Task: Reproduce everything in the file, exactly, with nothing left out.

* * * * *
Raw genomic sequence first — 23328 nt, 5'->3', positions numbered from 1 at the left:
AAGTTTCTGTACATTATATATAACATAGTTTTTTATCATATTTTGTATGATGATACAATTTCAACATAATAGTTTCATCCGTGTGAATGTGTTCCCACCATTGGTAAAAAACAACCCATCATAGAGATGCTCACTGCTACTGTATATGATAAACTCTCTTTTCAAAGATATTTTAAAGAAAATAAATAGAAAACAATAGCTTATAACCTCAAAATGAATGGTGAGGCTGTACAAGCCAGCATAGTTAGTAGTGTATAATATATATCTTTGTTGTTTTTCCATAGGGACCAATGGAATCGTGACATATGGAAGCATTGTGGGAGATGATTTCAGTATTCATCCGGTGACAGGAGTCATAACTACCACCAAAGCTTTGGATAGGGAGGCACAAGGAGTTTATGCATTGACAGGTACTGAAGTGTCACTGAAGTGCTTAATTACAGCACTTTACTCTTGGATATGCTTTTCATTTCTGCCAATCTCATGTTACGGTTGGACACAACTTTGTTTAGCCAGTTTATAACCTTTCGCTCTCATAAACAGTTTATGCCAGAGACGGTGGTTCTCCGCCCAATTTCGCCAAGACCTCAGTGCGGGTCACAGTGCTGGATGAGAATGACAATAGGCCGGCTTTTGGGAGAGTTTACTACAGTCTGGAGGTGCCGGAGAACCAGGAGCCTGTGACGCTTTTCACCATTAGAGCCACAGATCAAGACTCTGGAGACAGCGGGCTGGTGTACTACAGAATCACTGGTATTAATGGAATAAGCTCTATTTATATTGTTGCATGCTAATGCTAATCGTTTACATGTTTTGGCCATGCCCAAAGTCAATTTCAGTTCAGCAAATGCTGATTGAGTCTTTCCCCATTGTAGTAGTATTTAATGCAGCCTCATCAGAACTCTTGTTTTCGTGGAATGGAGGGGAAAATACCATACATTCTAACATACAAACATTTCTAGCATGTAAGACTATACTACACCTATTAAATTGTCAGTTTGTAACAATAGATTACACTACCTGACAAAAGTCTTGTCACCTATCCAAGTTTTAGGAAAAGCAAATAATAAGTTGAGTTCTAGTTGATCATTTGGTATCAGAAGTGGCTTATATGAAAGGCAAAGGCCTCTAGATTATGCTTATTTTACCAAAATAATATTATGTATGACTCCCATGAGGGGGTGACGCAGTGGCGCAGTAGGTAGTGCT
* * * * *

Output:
Raw genomic sequence first — 23328 nt, 5'->3', positions numbered from 1 at the left:
AAGTTTCTGTACATTATATATAACATAGTTTTTTATCATATTTTGTATGATGATACAATTTCAACATAATAGTTTCATCCGTGTGAATGTGTTCCCACCATTGGTAAAAAACAACCCATCATAGAGATGCTCACTGCTACTGTATATGATAAACTCTCTTTTCAAAGATATTTTAAAGAAAATAAATAGAAAACAATAGCTTATAACCTCAAAATGAATGGTGAGGCTGTACAAGCCAGCATAGTTAGTAGTGTATAATATATATCTTTGTTGTTTTTCCATAGGGACCAATGGAATCGTGACATATGGAAGCATTGTGGGAGATGATTTCAGTATTCATCCGGTGACAGGAGTCATAACTACCACCAAAGCTTTGGATAGGGAGGCACAAGGAGTTTATGCATTGACAGGTACTGAAGTGTCACTGAAGTGCTTAATTACAGCACTTTACTCTTGGATATGCTTTTCATTTCTGCCAATCTCATGTTACGGTTGGACACAACTTTGTTTAGCCAGTTTATAACCTTTCGCTCTCATAAACAGTTTATGCCAGAGACGGTGGTTCTCCGCCCAATTTCGCCAAGACCTCAGTGCGGGTCACAGTGCTGGATGAGAATGACAATAGGCCGGCTTTTGGGAGAGTTTACTACAGTCTGGAGGTGCCGGAGAACCAGGAGCCTGTGACGCTTTTCACCATTAGAGCCACAGATCAAGACTCTGGAGACAGCGGGCTGGTGTACTACAGAATCACTGGTATTAATGGAATAAGCTCTATTTATATTGTTGCATGCTAATGCTAATCGTTTACATGTTTTGGCCATGCCCAAAGTCAATTTCAGTTCAGCAAATGCTGATTGAGTCTTTCCCCATTGTAGTAGTATTTAATGCAGCCTCATCAGAACTCTTGTTTTCGTGGAATGGAGGGGAAAATACCATACATTCTAACATACAAACATTTCTAGCATGTAAGACTATACTACACCTATTAAATTGTCAGTTTGTAACAATAGATTACACTACCTGACAAAAGTCTTGTCACCTATCCAAGTTTTAGGAAAAGCAAATAATAAGTTGAGTTCTAGTTGATCATTTGGTATCAGAAGTGGCTTATATGAAAGGCAAAGGCCTCTAGATTATGCTTATTTTACCAAAATAATATTATGTATGACTCCCATGAGGGGGTGACGCAGTGGCGCAGTAGGTAGTGCT